Urban Scanner Project

Urban Scanner project

Urban Scanner is an integrated platform that provides high-resolution spatiotemporal air quality information within urban environments. It collects and combines a variety of information such as air pollution concentration, a 3D map of the city, traffic conditions, micro-weather patterns, etc.


Urban Scanner mobile measurement platform

Lidar & 360-degree camera

Aethalometer & DiSCmini (measuring black carbon & ultrafine particles (UFPs))

Wind probe

Airflow inlets (measuring particulate matter (PM), NO2, O3, CO, etc.)

Research study #2:
Prediction of short-term ultrafine particle exposures using street-level images and air quality data based on mobile monitoring

  1. This study aims to demonstrate that a picture captured on an urban street (combined with data on regional air quality and meteorology) can predict local variations in short-term UFP concentrations.

  2. A large-scale mobile monitoring campaign in Toronto between August 2020 and August 2021.

  3. Toronto has a population of nearly 2.8 million in 2021, covering an area of 630 square kilometers.

  4. The resulting dataset includes over 1 million data points that cover about 1,412 unique kilometers and 8,000 unique road segments.

Maps of designated routes, air quality stations, Toronto airports, and boundary of the City of Toronto 


Methodology framework of developing a gradient boosting model for the prediction of short-term UFP exposures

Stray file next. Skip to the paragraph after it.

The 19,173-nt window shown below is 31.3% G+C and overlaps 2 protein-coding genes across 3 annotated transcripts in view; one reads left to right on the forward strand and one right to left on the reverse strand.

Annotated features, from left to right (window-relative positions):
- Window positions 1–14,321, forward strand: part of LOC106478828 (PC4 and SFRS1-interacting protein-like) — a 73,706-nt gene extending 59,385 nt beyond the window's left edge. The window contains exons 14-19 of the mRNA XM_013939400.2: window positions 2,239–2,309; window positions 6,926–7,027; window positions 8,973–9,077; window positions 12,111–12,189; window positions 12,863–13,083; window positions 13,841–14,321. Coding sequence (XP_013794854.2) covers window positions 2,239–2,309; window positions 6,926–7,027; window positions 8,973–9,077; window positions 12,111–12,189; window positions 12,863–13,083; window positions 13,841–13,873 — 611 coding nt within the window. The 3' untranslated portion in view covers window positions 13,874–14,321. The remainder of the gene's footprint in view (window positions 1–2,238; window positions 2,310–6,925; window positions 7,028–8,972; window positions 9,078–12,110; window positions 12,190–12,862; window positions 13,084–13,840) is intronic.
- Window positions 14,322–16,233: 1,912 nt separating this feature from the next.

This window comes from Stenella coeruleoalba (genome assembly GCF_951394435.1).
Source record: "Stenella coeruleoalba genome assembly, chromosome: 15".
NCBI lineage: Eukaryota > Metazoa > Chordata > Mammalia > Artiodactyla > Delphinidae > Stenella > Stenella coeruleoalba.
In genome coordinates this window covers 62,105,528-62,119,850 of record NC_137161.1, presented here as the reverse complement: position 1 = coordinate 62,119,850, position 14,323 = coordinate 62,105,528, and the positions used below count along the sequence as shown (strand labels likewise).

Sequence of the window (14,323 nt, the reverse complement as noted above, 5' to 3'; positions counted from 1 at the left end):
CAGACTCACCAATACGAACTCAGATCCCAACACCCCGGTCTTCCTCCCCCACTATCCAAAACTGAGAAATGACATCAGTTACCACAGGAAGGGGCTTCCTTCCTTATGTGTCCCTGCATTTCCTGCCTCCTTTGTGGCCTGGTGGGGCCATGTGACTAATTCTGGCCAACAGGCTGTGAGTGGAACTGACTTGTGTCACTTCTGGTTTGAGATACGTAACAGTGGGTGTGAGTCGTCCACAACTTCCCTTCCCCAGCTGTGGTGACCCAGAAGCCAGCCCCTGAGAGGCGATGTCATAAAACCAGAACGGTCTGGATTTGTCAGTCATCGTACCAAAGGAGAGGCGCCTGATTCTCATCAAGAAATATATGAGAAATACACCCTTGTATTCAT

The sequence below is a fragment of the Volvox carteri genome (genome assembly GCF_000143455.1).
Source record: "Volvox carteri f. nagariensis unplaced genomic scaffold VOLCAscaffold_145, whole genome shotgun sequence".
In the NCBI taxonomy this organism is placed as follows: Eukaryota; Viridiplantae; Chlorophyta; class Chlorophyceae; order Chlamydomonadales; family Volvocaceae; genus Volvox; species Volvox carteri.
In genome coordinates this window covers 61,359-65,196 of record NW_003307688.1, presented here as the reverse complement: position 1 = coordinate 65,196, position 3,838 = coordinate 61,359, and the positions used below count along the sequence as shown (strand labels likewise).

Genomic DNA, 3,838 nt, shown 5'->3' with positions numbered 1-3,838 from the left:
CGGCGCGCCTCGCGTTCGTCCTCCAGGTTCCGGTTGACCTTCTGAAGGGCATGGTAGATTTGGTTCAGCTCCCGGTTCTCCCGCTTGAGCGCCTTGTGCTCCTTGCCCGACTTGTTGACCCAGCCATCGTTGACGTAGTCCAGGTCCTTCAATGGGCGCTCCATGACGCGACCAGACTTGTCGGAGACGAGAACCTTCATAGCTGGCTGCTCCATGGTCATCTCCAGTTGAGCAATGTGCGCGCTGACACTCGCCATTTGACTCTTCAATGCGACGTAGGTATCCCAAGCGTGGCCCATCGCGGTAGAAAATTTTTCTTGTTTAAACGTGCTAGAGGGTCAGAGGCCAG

Key findings

1. Near-road elevated UFP concentrations were associated with travel patterns of daily commuters in the region.




2. Single-unit trucks are a major source of ultrafine particle spikes in Toronto.

Picture12 UFP all day

UFP all day

Single-unit trucks

3. Gradient boost regression for short-term UFP exposure coefficient of determination (R2) = 0.66.

A SHAP plot for predicting short-term UFP exposures

4. Classification model for short-term UFP exposures: Predictions for the low and the high UFP levels have accuracies of 77% and 70%.

A normalized confusion matrix for the classification model outputs of short-term UFP exposures in three categories
Please refer to the Environmental Science and Technology research paper ‘Prediction of short-term ultrafine particle exposures using real-time street-level images paired with air quality measurements’ for more details.